The desire to change is natural – we grow up, mature, our circumstances change, we learn stuff and want to apply it to our lives, so we can live better and be happier. We make huge efforts to transform into better versions of ourselves. We envision how much better we’d feel if we accomplished certain results – if we had more money, if our bodies looked better, if we got that dream job.
We condition our happiness on external factors and obsess over them. We convince ourselves that unless we get there, wherever our personal definition of “there” is, we could never be truly happy.
We convince ourselves that this is the way motivation works – we have a goal that we want to reach, hence we need to have that goal in mind at all times, you know, to keep our eyes on the prize.
Gradually, without even realizing, we start spending so much time obsessing over that goal that we don’t spend enough time, energy and psychological fuel actually doing what we need to do in order to change what we want, in order to reach that dream goal, in order to get that prize.
We want those few pounds off as soon as possible so we get hooked on that miracle diet that promises speedy and almost magical results. We get tempted by promotional pitches and marketing copies that guarantee us we’d lose certain weight in a few days or weeks. We become super disciplined, completely deprive ourselves of everything we ever enjoyed eating, and rigorously follow some holy diet or regime as if we were following the Ten Commandments.
We become proud of our suffering because we believe the prize is totally worth it! We are conditioned to believe that sincere efforts and diligence are rewarded. Yet we don’t even consider the possibility that sometimes efforts could never get us where we so want to go in the first place just because they are not right for us! Regardless how diligent, persistent and devoted we are.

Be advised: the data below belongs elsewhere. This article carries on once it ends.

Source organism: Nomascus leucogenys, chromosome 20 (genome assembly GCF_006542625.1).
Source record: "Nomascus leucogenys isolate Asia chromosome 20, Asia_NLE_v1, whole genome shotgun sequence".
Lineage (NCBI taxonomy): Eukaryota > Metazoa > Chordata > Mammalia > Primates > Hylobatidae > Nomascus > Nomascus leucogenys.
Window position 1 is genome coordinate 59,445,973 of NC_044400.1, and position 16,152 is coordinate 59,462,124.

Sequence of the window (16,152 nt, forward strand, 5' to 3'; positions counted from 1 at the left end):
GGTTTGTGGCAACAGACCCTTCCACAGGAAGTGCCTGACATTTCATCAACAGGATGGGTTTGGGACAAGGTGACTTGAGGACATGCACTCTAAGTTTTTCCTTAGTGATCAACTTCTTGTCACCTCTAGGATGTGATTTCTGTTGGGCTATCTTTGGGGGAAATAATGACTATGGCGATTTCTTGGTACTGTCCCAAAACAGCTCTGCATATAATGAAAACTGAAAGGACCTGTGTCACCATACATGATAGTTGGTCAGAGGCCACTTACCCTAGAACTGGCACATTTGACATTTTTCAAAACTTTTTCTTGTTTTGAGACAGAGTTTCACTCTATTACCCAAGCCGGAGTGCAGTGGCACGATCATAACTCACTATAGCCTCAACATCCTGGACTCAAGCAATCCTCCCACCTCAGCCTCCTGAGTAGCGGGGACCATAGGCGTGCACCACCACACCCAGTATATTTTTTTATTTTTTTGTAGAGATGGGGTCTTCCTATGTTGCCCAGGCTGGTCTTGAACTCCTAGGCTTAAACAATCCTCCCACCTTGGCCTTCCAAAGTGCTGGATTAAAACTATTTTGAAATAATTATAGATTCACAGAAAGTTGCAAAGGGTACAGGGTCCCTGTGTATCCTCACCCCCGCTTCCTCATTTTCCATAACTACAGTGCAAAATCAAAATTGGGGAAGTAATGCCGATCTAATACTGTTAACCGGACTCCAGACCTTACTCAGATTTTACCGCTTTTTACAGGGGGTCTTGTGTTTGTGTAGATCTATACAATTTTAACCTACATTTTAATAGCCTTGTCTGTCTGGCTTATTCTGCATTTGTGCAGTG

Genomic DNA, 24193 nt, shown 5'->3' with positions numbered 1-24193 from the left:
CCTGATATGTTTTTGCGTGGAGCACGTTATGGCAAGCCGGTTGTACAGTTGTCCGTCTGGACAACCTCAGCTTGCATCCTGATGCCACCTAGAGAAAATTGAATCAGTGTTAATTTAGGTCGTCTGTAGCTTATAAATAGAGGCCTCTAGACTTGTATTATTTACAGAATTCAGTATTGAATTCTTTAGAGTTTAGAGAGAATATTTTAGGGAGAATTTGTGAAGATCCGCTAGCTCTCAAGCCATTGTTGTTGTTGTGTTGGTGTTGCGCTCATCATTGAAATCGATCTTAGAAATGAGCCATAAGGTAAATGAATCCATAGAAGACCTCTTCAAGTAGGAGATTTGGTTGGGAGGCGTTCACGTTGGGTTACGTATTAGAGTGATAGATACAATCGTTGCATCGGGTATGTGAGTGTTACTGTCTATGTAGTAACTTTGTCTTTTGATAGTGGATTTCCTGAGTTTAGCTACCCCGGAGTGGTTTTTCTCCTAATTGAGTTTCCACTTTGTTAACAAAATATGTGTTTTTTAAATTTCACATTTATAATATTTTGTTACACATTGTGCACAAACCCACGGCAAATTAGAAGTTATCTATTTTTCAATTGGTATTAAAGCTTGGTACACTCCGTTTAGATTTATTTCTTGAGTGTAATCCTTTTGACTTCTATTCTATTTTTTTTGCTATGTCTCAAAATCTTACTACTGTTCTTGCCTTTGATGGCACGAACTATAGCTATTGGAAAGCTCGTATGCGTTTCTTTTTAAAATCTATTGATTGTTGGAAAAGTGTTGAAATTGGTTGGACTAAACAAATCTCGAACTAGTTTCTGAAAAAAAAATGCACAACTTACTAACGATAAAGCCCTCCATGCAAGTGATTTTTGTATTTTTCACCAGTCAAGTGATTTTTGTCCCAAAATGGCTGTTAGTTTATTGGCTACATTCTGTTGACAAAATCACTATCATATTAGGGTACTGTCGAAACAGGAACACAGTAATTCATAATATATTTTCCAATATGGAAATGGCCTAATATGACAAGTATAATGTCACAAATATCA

We need to take a step back and realize that conditional happiness is a dangerous place. It convinces us that there are only a fixed number of circumstances that could allow us to be happy. That is a recipe for disaster.
Unexpected and out-of-our-control events happen and the best and healthiest habit we can cultivate is to gradually learn how to synthesize happiness in every situation and in all circumstances.
By not obsessing over the end goal or some conditional state of happiness, we can actually focus on getting there. Paradoxically, even though it may take us longer to arrive, that approach is much more likely to not only help us get there but also to help us stay there and might even make the journey much more pleasurable and desirable than our initial idea of how the end goal would make us feel.
I am the CEO & Founder of Foodie Boulevard – a disruptive organization that explores the role of food beyond the plate as foundational long-term strategy for personalized healthcare and wellness.
Our mission is to develop solutions that help our audience use food as an interactive educational tool, a powerful epigenetic factor, and a healing mechanism for people struggling with eating disorders.
I am a published author, blogger, lecturer, and workshop organizer. I am a certified Eating Psychology Coach by the Institute for the Psychology of Eating in Colorado and Jamie Oliver’s Food Revolution Ambassador.